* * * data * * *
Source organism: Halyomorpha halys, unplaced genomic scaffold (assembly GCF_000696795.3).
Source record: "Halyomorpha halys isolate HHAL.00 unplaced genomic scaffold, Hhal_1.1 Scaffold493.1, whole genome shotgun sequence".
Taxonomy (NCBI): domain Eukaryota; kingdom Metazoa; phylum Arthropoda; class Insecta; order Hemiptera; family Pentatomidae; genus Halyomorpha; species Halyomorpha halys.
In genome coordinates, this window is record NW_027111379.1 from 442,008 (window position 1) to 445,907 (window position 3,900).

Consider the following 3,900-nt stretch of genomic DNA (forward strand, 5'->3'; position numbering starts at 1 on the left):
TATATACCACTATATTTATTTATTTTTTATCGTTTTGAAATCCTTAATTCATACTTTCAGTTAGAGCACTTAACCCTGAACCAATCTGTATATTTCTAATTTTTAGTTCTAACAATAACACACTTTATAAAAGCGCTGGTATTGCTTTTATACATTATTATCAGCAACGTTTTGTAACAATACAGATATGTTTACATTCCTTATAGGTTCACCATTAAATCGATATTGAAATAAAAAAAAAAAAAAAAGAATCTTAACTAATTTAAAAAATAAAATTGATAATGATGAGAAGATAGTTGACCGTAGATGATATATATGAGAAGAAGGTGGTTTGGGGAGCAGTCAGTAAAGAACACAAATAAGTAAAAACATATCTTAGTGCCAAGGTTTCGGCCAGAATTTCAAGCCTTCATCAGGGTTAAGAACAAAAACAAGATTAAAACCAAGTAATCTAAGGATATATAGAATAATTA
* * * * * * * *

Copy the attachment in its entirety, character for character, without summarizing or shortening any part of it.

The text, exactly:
Source organism: Halyomorpha halys, unplaced genomic scaffold (assembly GCF_000696795.3).
Source record: "Halyomorpha halys isolate HHAL.00 unplaced genomic scaffold, Hhal_1.1 Scaffold493.1, whole genome shotgun sequence".
Taxonomy (NCBI): domain Eukaryota; kingdom Metazoa; phylum Arthropoda; class Insecta; order Hemiptera; family Pentatomidae; genus Halyomorpha; species Halyomorpha halys.
In genome coordinates, this window is record NW_027111379.1 from 442,008 (window position 1) to 445,907 (window position 3,900).

Consider the following 3,900-nt stretch of genomic DNA (forward strand, 5'->3'; position numbering starts at 1 on the left):
TATATACCACTATATTTATTTATTTTTTATCGTTTTGAAATCCTTAATTCATACTTTCAGTTAGAGCACTTAACCCTGAACCAATCTGTATATTTCTAATTTTTAGTTCTAACAATAACACACTTTATAAAAGCGCTGGTATTGCTTTTATACATTATTATCAGCAACGTTTTGTAACAATACAGATATGTTTACATTCCTTATAGGTTCACCATTAAATCGATATTGAAATAAAAAAAAAAAAAAAAGAATCTTAACTAATTTAAAAAATAAAATTGATAATGATGAGAAGATAGTTGACCGTAGATGATATATATGAGAAGAAGGTGGTTTGGGGAGCAGTCAGTAAAGAACACAAATAAGTAAAAACATATCTTAGTGCCAAGGTTTCGGCCAGAATTTCAAGCCTTCATCAGGGTTAAGAACAAAAACAAGATTAAAACCAAGTAATCTAAGGATATATAGAATAATTA